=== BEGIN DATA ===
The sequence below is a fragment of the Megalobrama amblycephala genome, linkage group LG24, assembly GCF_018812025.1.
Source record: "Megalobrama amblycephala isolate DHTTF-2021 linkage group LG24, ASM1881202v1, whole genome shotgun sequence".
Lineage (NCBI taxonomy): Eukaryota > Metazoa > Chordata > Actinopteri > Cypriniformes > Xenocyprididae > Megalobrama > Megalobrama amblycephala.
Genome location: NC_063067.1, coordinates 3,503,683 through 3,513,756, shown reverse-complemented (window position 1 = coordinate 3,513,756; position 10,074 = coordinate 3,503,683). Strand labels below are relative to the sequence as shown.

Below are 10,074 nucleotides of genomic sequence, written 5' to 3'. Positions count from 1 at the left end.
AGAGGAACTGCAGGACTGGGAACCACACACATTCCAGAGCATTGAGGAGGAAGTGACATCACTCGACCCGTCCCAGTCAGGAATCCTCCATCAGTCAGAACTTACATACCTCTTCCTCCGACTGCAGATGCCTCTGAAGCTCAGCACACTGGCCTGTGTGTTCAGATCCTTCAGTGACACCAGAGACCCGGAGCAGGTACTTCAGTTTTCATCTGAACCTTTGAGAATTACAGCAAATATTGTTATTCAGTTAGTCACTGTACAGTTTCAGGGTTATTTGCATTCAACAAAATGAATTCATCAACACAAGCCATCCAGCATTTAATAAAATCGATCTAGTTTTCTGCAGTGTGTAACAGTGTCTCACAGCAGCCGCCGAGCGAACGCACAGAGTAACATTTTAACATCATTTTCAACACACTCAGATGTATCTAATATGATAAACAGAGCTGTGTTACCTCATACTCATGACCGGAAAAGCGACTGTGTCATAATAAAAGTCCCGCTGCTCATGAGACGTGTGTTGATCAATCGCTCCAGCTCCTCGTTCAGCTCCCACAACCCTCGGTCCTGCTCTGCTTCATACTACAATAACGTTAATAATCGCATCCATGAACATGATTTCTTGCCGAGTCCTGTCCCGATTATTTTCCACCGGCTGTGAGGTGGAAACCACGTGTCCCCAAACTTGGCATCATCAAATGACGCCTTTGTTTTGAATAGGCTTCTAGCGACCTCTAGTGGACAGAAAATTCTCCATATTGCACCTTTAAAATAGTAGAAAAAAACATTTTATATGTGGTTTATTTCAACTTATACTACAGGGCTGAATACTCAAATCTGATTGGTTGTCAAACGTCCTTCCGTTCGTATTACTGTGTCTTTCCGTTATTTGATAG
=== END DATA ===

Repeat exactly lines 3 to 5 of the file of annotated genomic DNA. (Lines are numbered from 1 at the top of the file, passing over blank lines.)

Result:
Lineage (NCBI taxonomy): Eukaryota > Metazoa > Chordata > Actinopteri > Cypriniformes > Xenocyprididae > Megalobrama > Megalobrama amblycephala.
Genome location: NC_063067.1, coordinates 3,503,683 through 3,513,756, shown reverse-complemented (window position 1 = coordinate 3,513,756; position 10,074 = coordinate 3,503,683). Strand labels below are relative to the sequence as shown.

Below are 10,074 nucleotides of genomic sequence, written 5' to 3'. Positions count from 1 at the left end.